With interest rates rising, inflation increasing and the general cost of living growing, many Australians are looking for new ways to earn extra income to meet these cashflow demands.
One increasingly popular way to earn extra income has included renting out your home (including part or all of your house or unit) through various digital platforms like Airbnb, Home Away, or Flipkey.
If you own a property and are considering renting your property under these types of arrangements, it is important you understand the taxation consequences of doing so.
One of the most common platforms for homeowners to market and rent their properties has been through a platform called ‘Airbnb’.
Airbnb is an online platform that was developed in 2008 where a traveller pays a fee (rent) to stay at a renter’s home instead of a hotel.
Any income derived from rent, whether it be from Airbnb or other platforms will typically be assessable income and will need to be included in your tax return.
You can claim a tax deduction for the expenses that directly relate to your rental income during the period it was rented. Some expenses include:
- Advertising costs
- Airbnb or other platform fees and commissions costs
- Depreciation for furniture and fittings
- Maintenance and cleaning costs
- Repairs and maintenance to the property
- Food amenities, such as tea, coffee, and other foods made available to guests
It is important to note you will only be able to claim a portion of the expenses which relate to both the rented space and your living space (if you live in the property whilst it is being rented). This portion is typically determined by working out the floor space being rented as a portion/percentage of the total living space.
Record keeping when renting out your home
If you decide to rent out all or part of your home, you will need to keep records of all income earned to declare it in your tax returns.
You will also need to keep records of all expenses you can claim as a tax deduction to offset the income.
Importantly the ATO may already have details of any rental arrangement through its data matching avenues. That being said it is vital you have evidence to support all income and expenses being reported in your Tax Return (as is the case for all information being reported in your tax return).
As a property owner, you make a ‘capital gain’ if you sell a Capital Gain Asset, such as a house, and make a profit. Any Capital Gain you make is assessable income and must be included in your tax return in the year you make the gain.
A capital gain from the sale of your main residence (the home you live in personally) is usually exempt from capital gains tax (CGT).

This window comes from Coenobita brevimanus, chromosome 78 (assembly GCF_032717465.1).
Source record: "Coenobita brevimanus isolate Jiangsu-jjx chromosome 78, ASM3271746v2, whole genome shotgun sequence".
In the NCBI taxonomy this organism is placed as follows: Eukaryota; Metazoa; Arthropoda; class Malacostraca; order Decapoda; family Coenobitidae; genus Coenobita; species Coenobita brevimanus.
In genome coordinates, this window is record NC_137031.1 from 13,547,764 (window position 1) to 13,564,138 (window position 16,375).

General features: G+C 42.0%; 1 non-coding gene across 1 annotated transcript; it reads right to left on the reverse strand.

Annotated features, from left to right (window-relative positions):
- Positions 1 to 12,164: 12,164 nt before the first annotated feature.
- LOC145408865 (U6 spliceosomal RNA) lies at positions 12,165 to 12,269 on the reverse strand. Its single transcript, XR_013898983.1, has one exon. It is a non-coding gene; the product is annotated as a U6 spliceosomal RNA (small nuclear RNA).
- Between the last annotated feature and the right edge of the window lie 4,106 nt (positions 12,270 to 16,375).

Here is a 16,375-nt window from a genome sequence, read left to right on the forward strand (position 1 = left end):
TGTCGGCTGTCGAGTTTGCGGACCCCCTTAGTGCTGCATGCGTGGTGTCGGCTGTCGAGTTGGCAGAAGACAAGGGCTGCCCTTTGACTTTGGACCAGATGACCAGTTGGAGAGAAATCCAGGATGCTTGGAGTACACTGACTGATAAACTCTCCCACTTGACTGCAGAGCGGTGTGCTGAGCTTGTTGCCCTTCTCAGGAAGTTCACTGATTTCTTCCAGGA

However, if you rent part of your main residence to earn income (for example rent out a room via an Airbnb platform) you will no longer be eligible for the full CGT main residence exemption and may be subject to CGT on a portion of the sale. This will generally be determined by giving consideration to the floor space used and the time the house is rented for.
Losing the CGT main residence exemption when you rent your home via this type of platform will not always be the case. If you move out of your home completely whilst the property is rented and you live elsewhere for a period of time, you may be eligible to apply the 6 year absence rule and continue to access the full main residence exemption on the eventual sale of your home.
CGT can be a complex area so it is important, should you be considering using your home for this type of rental activity that you obtain guidance from your advisor as to the taxation implications of doing so.
It is worth noting if you are using Airbnb or other platforms to rent out all or part of a property that you don’t own, CGT will not apply to you (as this is only applicable to the asset holder).
Rental income received under an Airbnb arrangement for residential property does not impose any GST ramifications (assuming you are not running an Airbnb business/enterprise).
This means you are not liable for GST on the rent you charge and cannot claim any GST credits on the expenses.
We can help
We have specialists on hand that can assist you in navigating the complexities associated with the taxation of rental properties. Contact us on 03 5221 6399 or at firstname.lastname@example.org to discuss how we can help you.
This article was written by Manager of Tax and Business Services Michael Rebula.
Disclaimer: this information is of a general nature and should not be viewed as representing financial advice. Users of this information are encouraged to seek further advice if they are unclear as to the meaning of anything contained in this article. Davidsons accepts no responsibility for any loss suffered as a result of any party using or relying on this article.